The Death of Mullah Omar Could Help ISIS in Afghanistan

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Men offer funeral prayers for the late Taliban supreme leader Mullah Omar at Jamia Masjid Khyber in Peshawar, Pakistan on July 31. Fayaz Aziz/Reuters

The reported death of Mullah Omar, the spiritual leader of the Taliban, comes at a pivotal moment for the Taliban as it faces up to the growing threat of ISIS in Afghanistan.

ISIS, with its expansionist model, thrives on instability. Judging by previous rhetoric and actions in Afghanistan, it is likely that ISIS and its leader Abu Bakr Baghdadi will pounce on this opportunity and maneuver themselves into the leadership void left by Omar.

Omar was shadowy and aloof rather than a hands-on charismatic leader. But he was a vital figurehead with huge ideological influence due to the central importance of religious legitimacy to the Taliban's campaign in Afghanistan.

In hindsight, the Taliban's Cultural Commission's biography of Omar's life, released in April, now reads more like an obituary. It presents an image of someone who was destined to lead not only the Taliban but also all of Afghanistan's Muslims, strengthened by Omar being descended from a respected clan and a family of notable religious scholars and martyrs.

Although the Taliban commit brutal violence, piety plays an important part in the movement's internal culture. There is immense pressure to maintain a reputation of moral uprightness and to hide activities that fellow Taliban would consider corrupt.

Credible Taliban sources have said that Mullah Akhtar Mansour, Omar's second-in-command, will now take charge of the group. Mansour is more pro-dialogue than Omar, and will prove a polarizing figure.

Rumors of increased factionalism have permeated from the movement over the past year. These largely arise from moves towards peace with the Afghan government by elements of the group and the rival claims of ISIS leader Baghdadi to be leading the "true" jihad in Afghanistan.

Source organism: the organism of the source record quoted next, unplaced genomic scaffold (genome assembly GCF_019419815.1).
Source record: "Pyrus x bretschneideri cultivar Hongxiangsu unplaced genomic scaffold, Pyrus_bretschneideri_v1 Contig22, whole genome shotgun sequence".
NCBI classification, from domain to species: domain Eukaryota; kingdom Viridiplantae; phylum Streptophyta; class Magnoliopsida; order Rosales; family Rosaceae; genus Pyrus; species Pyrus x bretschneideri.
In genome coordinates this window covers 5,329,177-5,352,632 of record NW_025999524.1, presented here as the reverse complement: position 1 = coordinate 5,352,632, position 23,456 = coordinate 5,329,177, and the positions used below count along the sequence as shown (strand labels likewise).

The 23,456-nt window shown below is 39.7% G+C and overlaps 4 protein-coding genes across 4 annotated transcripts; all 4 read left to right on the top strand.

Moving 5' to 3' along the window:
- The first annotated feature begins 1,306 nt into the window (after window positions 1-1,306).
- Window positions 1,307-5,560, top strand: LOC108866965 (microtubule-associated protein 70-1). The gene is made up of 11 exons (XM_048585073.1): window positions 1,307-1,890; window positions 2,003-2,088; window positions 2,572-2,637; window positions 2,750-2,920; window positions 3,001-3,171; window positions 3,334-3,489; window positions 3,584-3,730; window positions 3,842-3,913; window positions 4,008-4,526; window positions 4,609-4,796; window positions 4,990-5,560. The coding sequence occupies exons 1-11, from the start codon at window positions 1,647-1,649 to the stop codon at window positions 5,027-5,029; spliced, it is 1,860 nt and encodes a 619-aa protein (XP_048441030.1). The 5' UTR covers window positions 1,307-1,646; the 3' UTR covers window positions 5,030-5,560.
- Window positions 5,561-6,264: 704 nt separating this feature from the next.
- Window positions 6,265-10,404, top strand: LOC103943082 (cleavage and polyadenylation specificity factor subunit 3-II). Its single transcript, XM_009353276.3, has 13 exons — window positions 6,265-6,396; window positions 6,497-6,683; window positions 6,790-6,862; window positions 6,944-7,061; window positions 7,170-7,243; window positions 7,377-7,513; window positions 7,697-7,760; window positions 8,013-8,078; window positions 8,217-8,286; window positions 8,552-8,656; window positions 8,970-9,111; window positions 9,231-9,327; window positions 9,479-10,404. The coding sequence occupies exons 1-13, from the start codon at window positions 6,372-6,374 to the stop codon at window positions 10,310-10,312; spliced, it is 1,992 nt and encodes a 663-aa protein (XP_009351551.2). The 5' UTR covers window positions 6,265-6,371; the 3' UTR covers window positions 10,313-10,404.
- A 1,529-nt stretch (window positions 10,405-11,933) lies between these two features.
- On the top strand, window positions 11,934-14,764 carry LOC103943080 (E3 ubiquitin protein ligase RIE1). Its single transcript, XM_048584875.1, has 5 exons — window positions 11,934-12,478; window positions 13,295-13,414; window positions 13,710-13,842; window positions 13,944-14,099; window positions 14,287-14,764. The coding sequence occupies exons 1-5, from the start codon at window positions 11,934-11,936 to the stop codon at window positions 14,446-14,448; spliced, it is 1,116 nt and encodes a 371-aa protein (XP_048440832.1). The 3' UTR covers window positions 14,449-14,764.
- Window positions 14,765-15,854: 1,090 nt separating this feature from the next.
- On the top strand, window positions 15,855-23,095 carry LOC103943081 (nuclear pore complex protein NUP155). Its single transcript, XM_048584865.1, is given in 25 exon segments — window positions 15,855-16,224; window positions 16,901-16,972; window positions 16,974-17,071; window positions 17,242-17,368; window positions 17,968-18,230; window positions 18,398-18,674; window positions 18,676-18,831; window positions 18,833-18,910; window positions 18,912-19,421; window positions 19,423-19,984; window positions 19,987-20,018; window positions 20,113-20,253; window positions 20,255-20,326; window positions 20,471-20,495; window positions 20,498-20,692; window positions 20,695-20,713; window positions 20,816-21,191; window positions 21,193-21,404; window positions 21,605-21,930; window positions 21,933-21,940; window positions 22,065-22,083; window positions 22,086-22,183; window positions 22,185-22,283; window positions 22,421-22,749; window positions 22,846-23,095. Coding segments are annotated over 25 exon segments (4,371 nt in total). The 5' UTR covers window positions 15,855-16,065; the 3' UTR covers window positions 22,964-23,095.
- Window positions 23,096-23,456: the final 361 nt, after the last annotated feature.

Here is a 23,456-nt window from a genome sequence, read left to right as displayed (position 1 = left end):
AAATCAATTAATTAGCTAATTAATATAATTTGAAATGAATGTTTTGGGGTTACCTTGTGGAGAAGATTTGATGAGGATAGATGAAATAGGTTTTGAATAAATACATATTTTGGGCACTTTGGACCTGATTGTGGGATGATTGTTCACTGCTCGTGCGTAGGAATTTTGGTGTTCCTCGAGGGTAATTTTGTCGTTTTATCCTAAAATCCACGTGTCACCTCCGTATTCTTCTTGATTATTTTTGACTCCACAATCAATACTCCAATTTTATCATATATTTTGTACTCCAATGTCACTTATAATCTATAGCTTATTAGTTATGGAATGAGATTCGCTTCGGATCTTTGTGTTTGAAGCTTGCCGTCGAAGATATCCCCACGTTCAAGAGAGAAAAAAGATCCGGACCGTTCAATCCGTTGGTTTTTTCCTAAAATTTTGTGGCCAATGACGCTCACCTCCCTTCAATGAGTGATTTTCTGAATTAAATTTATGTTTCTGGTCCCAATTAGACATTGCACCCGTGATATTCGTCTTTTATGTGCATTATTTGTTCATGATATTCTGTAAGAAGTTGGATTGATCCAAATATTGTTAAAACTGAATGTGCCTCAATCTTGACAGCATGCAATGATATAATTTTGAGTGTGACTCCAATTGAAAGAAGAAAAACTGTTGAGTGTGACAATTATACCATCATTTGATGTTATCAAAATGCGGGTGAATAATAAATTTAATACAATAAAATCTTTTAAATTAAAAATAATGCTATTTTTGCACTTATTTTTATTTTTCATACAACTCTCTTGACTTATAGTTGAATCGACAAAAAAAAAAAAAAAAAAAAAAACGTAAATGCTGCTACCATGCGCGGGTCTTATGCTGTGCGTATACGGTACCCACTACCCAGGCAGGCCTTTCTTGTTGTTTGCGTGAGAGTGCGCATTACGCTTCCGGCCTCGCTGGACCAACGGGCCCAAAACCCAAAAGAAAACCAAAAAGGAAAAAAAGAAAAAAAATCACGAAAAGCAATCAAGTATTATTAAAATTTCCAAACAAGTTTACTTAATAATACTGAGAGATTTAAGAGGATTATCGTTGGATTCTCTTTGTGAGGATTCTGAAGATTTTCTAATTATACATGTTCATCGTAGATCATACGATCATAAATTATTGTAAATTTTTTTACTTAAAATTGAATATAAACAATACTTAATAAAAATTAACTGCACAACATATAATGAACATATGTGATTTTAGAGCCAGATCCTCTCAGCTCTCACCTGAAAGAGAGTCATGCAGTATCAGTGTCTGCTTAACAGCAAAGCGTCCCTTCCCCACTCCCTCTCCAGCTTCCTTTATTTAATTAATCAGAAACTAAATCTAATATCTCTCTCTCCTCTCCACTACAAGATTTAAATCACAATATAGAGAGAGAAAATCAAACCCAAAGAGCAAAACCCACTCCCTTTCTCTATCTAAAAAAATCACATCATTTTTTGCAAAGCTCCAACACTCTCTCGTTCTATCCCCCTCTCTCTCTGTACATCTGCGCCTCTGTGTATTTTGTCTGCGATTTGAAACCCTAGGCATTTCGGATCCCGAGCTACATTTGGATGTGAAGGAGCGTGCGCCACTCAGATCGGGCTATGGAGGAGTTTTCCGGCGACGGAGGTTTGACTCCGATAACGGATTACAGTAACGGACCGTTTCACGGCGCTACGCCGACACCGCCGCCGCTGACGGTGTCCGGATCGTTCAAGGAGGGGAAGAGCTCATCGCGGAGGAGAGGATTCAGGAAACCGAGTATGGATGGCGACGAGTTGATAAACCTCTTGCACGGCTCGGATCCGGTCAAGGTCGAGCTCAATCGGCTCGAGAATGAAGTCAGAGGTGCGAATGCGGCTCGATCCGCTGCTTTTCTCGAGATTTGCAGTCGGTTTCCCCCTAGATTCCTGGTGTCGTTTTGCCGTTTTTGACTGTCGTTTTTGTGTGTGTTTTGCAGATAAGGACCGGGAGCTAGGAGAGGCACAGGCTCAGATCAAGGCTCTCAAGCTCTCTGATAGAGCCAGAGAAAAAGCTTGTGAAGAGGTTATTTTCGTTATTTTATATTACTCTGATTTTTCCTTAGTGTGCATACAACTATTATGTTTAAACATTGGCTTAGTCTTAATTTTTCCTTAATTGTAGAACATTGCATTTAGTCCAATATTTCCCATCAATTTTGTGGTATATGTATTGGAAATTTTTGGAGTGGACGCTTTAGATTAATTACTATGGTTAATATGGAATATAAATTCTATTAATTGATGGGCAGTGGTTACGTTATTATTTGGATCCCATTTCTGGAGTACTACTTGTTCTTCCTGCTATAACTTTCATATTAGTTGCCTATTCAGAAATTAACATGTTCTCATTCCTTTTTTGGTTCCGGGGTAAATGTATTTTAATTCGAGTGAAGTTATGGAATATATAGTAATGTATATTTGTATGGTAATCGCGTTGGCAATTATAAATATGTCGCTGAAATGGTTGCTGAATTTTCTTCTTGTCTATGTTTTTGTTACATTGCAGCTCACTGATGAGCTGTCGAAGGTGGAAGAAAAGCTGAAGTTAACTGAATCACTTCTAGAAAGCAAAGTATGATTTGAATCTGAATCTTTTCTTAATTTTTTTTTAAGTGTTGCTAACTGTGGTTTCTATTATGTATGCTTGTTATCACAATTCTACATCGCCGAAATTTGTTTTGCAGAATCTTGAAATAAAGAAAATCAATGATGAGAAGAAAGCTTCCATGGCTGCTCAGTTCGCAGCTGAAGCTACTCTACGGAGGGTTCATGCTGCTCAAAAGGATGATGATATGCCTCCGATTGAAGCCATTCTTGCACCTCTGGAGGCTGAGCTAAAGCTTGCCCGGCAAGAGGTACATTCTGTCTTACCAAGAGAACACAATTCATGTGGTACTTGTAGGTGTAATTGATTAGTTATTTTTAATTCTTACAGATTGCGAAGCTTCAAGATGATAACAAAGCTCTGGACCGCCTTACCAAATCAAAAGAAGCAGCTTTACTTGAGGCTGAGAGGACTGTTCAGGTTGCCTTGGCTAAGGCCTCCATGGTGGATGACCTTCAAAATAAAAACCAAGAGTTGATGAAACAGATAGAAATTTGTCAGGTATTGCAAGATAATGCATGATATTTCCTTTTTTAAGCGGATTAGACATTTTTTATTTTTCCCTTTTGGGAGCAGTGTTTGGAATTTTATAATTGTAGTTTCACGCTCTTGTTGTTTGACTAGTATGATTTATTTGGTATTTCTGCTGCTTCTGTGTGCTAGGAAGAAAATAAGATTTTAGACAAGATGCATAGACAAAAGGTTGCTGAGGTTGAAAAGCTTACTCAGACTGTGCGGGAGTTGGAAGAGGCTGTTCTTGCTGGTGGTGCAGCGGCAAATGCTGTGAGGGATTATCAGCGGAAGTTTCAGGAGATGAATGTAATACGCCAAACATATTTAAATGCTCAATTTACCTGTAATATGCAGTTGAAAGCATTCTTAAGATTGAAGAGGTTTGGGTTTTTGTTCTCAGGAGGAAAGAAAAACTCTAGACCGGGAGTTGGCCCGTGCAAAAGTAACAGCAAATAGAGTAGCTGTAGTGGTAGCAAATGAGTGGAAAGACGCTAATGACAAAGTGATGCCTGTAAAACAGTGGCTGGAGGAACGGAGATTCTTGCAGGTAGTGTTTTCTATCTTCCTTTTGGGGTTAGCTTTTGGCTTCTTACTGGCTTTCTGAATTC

Many suggest that it was this ongoing power struggle (and possibly internal knowledge of Omar's death) that prompted the splinter group from the Taliban in January 2015 that formed the "Khorasan Province" of ISIS.

One of the major disputes between ISIS and the Taliban has been over the title amir ul momineen (commander of the faithful) laid claim to by both Abu Bakr al-Baghdadi and Omar. The title is traditionally associated with leadership of the global ummah and derives from the "rightly guided" caliphs of early Islam.

Despite these global connotations, the Taliban's outlook has been predominantly nationalistic, seeking to bring about an "Islamic Emirate of Afghanistan." This stands in stark contrast to the international "caliphate" of ISIS. A Taliban spokesman has claimed that this title will be automatically inherited by the group's new leader.

ISIS will challenge this religious legitimacy and claim to be more pious and religiously pure than its competitor. In a recent issue of its propaganda magazine, Dabiq, a defector from Al-Qaeda to ISIS criticized Omar for his "significant Shariah mistakes."

Amongst the group's "deviations" is its association with the Deobandi movement, and, indeed, its membership of the Hanafi school of jurisprudence. ISIS—together with most Salafi groups—holds itself above such things, regarding them as innovations of the faith that came after the time of the salaf (early generations of Muslims).

The revelation of the death of Omar will likely also create a power vacuum within the entire South Asian jihadi landscape, where ambiguous ties existed between Omar and a number of different militant groups, including both Al-Qaeda and the Pakistani Taliban.

Omar's departure will also leave Ayman al-Zawahiri, the leader of Al-Qaeda, who pledged allegiance to him, in a challenging position in his effort to assert himself as the leader of global jihad. Having taken over the group after the death of Osama bin Laden in 2011, Zawahiri has rarely been seen since the overthrow of the Taliban in Afghanistan.

But he continues to exercise authority over the operations of Al-Qaeda and its affiliates throughout the world. He will be forced to choose whether to again throw his religious allegiance behind an increasingly fractious group.

This all adds up to a favorable landscape for ISIS. They have already made inroads in Afghanistan, but the combination of a weak government and a quarrelling Taliban presents a further opportunity.

Even if ISIS does not expand territorially in Afghanistan, Taliban instability may result in more militants becoming disillusioned and switching their allegiances, further weakening the group's claim to "ownership" of the Afghan jihad. This makes the situation in the country ideal for ISIS to advance.

Mubaraz Ahmed is an analyst for Religion & Geopolitics, which is where this article first appeared.